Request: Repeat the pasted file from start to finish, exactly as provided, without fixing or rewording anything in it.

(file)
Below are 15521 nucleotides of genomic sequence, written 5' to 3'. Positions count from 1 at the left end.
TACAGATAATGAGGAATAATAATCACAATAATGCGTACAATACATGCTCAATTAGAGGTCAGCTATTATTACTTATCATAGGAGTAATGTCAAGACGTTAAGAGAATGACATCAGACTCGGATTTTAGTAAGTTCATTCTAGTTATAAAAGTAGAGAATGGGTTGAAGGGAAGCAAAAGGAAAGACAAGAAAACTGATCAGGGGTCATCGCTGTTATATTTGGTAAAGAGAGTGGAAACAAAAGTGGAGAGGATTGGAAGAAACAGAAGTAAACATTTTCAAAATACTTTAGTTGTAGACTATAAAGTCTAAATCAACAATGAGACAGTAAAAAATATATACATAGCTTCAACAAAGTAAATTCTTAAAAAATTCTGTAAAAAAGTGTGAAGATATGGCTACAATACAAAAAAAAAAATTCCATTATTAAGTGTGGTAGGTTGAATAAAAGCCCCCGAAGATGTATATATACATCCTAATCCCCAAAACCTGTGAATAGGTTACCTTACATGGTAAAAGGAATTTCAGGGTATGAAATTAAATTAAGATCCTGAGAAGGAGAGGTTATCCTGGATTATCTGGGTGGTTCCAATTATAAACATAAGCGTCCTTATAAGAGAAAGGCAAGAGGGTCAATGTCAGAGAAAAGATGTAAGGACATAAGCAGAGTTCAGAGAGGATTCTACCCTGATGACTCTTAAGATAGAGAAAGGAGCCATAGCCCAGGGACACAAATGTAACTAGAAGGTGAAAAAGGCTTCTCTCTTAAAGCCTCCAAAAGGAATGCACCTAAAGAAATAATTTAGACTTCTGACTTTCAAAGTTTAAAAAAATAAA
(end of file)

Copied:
Below are 15521 nucleotides of genomic sequence, written 5' to 3'. Positions count from 1 at the left end.
TACAGATAATGAGGAATAATAATCACAATAATGCGTACAATACATGCTCAATTAGAGGTCAGCTATTATTACTTATCATAGGAGTAATGTCAAGACGTTAAGAGAATGACATCAGACTCGGATTTTAGTAAGTTCATTCTAGTTATAAAAGTAGAGAATGGGTTGAAGGGAAGCAAAAGGAAAGACAAGAAAACTGATCAGGGGTCATCGCTGTTATATTTGGTAAAGAGAGTGGAAACAAAAGTGGAGAGGATTGGAAGAAACAGAAGTAAACATTTTCAAAATACTTTAGTTGTAGACTATAAAGTCTAAATCAACAATGAGACAGTAAAAAATATATACATAGCTTCAACAAAGTAAATTCTTAAAAAATTCTGTAAAAAAGTGTGAAGATATGGCTACAATACAAAAAAAAAAATTCCATTATTAAGTGTGGTAGGTTGAATAAAAGCCCCCGAAGATGTATATATACATCCTAATCCCCAAAACCTGTGAATAGGTTACCTTACATGGTAAAAGGAATTTCAGGGTATGAAATTAAATTAAGATCCTGAGAAGGAGAGGTTATCCTGGATTATCTGGGTGGTTCCAATTATAAACATAAGCGTCCTTATAAGAGAAAGGCAAGAGGGTCAATGTCAGAGAAAAGATGTAAGGACATAAGCAGAGTTCAGAGAGGATTCTACCCTGATGACTCTTAAGATAGAGAAAGGAGCCATAGCCCAGGGACACAAATGTAACTAGAAGGTGAAAAAGGCTTCTCTCTTAAAGCCTCCAAAAGGAATGCACCTAAAGAAATAATTTAGACTTCTGACTTTCAAAGTTTAAAAAAATAAA